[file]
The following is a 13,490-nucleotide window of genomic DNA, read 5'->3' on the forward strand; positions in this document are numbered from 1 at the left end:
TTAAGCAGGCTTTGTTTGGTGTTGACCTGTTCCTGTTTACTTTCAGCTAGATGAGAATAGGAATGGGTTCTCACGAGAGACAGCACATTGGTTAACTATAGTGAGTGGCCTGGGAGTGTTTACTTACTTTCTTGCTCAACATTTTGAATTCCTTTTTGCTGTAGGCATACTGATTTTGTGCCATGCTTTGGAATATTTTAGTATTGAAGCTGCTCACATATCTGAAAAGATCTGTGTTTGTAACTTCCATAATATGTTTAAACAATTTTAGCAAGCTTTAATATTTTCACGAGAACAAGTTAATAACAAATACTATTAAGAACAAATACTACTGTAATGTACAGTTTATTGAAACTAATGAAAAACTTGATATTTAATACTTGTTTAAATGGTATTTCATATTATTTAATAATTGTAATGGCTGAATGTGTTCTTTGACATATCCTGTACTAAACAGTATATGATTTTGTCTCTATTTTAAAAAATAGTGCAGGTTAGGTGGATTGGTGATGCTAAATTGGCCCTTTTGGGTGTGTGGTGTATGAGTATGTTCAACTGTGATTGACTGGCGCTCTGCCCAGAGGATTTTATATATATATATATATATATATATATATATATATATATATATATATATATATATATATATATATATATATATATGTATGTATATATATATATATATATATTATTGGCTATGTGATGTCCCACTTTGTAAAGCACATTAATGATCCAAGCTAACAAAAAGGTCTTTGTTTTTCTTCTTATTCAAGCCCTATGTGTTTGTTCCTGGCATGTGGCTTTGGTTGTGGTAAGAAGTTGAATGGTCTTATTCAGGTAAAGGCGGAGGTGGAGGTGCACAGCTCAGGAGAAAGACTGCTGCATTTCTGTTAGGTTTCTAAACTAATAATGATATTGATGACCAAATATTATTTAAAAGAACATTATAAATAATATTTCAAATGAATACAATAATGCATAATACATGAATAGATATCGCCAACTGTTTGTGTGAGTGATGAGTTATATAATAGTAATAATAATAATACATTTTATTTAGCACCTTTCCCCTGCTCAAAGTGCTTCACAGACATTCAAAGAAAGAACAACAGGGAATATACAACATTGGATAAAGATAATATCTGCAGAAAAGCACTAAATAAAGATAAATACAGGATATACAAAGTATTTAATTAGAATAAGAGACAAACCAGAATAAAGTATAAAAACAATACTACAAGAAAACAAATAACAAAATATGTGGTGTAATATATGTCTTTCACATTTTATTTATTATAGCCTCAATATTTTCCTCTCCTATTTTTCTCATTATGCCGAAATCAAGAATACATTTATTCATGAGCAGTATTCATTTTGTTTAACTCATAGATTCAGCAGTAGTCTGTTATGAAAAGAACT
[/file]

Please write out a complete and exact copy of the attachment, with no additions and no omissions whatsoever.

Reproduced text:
The following is a 13,490-nucleotide window of genomic DNA, read 5'->3' on the forward strand; positions in this document are numbered from 1 at the left end:
TTAAGCAGGCTTTGTTTGGTGTTGACCTGTTCCTGTTTACTTTCAGCTAGATGAGAATAGGAATGGGTTCTCACGAGAGACAGCACATTGGTTAACTATAGTGAGTGGCCTGGGAGTGTTTACTTACTTTCTTGCTCAACATTTTGAATTCCTTTTTGCTGTAGGCATACTGATTTTGTGCCATGCTTTGGAATATTTTAGTATTGAAGCTGCTCACATATCTGAAAAGATCTGTGTTTGTAACTTCCATAATATGTTTAAACAATTTTAGCAAGCTTTAATATTTTCACGAGAACAAGTTAATAACAAATACTATTAAGAACAAATACTACTGTAATGTACAGTTTATTGAAACTAATGAAAAACTTGATATTTAATACTTGTTTAAATGGTATTTCATATTATTTAATAATTGTAATGGCTGAATGTGTTCTTTGACATATCCTGTACTAAACAGTATATGATTTTGTCTCTATTTTAAAAAATAGTGCAGGTTAGGTGGATTGGTGATGCTAAATTGGCCCTTTTGGGTGTGTGGTGTATGAGTATGTTCAACTGTGATTGACTGGCGCTCTGCCCAGAGGATTTTATATATATATATATATATATATATATATATATATATATATATATATATATATATATATATATATATATATATATGTATGTATATATATATATATATATATTATTGGCTATGTGATGTCCCACTTTGTAAAGCACATTAATGATCCAAGCTAACAAAAAGGTCTTTGTTTTTCTTCTTATTCAAGCCCTATGTGTTTGTTCCTGGCATGTGGCTTTGGTTGTGGTAAGAAGTTGAATGGTCTTATTCAGGTAAAGGCGGAGGTGGAGGTGCACAGCTCAGGAGAAAGACTGCTGCATTTCTGTTAGGTTTCTAAACTAATAATGATATTGATGACCAAATATTATTTAAAAGAACATTATAAATAATATTTCAAATGAATACAATAATGCATAATACATGAATAGATATCGCCAACTGTTTGTGTGAGTGATGAGTTATATAATAGTAATAATAATAATACATTTTATTTAGCACCTTTCCCCTGCTCAAAGTGCTTCACAGACATTCAAAGAAAGAACAACAGGGAATATACAACATTGGATAAAGATAATATCTGCAGAAAAGCACTAAATAAAGATAAATACAGGATATACAAAGTATTTAATTAGAATAAGAGACAAACCAGAATAAAGTATAAAAACAATACTACAAGAAAACAAATAACAAAATATGTGGTGTAATATATGTCTTTCACATTTTATTTATTATAGCCTCAATATTTTCCTCTCCTATTTTTCTCATTATGCCGAAATCAAGAATACATTTATTCATGAGCAGTATTCATTTTGTTTAACTCATAGATTCAGCAGTAGTCTGTTATGAAAAGAACT